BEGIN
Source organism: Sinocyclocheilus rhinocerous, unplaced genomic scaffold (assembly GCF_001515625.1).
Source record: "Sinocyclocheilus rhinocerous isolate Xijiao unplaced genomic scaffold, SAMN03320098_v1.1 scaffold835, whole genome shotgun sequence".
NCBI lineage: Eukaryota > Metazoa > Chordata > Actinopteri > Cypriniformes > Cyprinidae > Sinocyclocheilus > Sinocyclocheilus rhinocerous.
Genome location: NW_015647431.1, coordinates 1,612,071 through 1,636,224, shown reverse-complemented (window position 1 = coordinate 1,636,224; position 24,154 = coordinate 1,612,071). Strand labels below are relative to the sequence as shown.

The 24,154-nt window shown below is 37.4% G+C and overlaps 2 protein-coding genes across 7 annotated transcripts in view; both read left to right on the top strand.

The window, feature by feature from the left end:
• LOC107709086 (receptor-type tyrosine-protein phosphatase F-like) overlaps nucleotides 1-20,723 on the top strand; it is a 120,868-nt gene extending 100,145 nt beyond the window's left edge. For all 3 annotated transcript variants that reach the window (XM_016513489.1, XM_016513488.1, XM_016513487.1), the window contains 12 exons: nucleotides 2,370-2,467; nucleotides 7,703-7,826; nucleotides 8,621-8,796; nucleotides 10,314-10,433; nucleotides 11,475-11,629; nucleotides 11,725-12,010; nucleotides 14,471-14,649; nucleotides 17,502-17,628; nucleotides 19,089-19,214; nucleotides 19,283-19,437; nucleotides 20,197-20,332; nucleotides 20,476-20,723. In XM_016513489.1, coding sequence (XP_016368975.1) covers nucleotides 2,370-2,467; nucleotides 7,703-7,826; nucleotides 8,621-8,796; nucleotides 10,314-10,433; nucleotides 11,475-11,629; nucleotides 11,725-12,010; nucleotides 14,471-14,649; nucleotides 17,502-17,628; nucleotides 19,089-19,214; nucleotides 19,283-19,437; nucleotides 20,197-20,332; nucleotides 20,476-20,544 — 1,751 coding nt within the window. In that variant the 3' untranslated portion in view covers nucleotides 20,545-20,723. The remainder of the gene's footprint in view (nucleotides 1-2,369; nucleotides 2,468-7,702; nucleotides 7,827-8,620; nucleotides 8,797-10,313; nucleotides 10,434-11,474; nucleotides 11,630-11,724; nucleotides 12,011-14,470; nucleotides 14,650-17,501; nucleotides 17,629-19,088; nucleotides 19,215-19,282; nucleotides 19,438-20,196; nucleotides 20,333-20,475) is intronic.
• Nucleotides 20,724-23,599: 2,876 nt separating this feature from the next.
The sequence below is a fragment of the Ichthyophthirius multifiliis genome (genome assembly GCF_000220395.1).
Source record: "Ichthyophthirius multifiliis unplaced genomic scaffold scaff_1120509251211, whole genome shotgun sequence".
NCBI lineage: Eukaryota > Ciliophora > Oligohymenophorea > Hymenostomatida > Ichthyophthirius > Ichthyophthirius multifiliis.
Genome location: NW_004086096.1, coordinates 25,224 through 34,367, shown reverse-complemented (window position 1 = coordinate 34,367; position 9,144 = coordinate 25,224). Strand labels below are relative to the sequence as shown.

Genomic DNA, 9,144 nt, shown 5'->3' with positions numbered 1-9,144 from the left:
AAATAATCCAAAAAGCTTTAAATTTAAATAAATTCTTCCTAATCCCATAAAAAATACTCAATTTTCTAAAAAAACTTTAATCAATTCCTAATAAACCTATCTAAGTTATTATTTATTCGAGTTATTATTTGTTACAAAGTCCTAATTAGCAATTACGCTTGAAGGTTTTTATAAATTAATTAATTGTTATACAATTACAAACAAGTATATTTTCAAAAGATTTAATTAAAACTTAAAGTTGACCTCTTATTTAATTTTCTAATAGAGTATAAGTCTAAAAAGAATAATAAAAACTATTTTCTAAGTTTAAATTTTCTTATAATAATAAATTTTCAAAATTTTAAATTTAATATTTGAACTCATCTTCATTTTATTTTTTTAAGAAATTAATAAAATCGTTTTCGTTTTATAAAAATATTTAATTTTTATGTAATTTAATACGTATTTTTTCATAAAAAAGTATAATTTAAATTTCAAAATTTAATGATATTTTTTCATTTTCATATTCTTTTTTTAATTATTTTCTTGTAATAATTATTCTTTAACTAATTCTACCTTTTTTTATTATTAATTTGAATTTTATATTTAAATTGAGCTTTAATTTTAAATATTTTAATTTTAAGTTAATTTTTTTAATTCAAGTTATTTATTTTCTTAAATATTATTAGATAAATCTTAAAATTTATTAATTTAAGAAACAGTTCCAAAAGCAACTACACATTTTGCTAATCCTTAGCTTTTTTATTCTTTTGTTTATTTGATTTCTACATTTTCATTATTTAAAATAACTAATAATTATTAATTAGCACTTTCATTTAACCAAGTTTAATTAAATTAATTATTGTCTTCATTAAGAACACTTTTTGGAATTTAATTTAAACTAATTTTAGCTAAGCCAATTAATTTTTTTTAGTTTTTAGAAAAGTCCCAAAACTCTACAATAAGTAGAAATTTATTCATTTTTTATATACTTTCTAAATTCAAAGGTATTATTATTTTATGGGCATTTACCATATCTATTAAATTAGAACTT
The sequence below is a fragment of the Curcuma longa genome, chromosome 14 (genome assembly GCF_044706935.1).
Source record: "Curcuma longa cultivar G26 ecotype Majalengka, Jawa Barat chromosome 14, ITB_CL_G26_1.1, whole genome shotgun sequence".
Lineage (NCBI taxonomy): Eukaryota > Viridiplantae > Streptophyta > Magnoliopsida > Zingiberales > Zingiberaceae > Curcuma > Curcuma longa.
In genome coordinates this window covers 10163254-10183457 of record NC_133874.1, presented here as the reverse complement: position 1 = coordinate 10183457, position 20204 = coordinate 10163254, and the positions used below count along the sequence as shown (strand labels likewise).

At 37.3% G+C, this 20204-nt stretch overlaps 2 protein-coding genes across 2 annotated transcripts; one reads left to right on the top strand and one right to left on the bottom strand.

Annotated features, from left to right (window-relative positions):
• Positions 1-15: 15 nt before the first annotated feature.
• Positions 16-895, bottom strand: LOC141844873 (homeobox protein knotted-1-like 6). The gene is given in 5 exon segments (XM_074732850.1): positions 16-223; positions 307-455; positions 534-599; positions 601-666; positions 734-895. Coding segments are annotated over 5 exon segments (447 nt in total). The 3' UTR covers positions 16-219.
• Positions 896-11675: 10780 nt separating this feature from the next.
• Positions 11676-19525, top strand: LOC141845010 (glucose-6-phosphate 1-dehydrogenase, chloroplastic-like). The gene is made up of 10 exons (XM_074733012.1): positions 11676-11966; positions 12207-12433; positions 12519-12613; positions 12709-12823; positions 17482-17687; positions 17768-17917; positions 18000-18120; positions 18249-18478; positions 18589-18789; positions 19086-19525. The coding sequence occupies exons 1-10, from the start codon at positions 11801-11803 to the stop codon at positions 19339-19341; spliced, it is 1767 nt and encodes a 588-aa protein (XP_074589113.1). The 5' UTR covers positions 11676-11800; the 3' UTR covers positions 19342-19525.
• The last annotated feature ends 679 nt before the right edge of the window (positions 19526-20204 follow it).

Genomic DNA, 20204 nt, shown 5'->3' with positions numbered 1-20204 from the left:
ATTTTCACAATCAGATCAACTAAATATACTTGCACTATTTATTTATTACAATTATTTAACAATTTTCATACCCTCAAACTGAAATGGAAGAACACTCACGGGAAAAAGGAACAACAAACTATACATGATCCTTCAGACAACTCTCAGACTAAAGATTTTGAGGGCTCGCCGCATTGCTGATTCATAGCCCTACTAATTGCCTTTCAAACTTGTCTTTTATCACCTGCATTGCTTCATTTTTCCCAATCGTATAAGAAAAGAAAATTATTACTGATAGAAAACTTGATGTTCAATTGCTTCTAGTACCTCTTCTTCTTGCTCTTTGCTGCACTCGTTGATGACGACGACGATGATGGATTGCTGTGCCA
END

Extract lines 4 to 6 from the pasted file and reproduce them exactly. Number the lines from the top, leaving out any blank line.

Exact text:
Genome location: NW_015647431.1, coordinates 1,612,071 through 1,636,224, shown reverse-complemented (window position 1 = coordinate 1,636,224; position 24,154 = coordinate 1,612,071). Strand labels below are relative to the sequence as shown.

The 24,154-nt window shown below is 37.4% G+C and overlaps 2 protein-coding genes across 7 annotated transcripts in view; both read left to right on the top strand.

The window, feature by feature from the left end: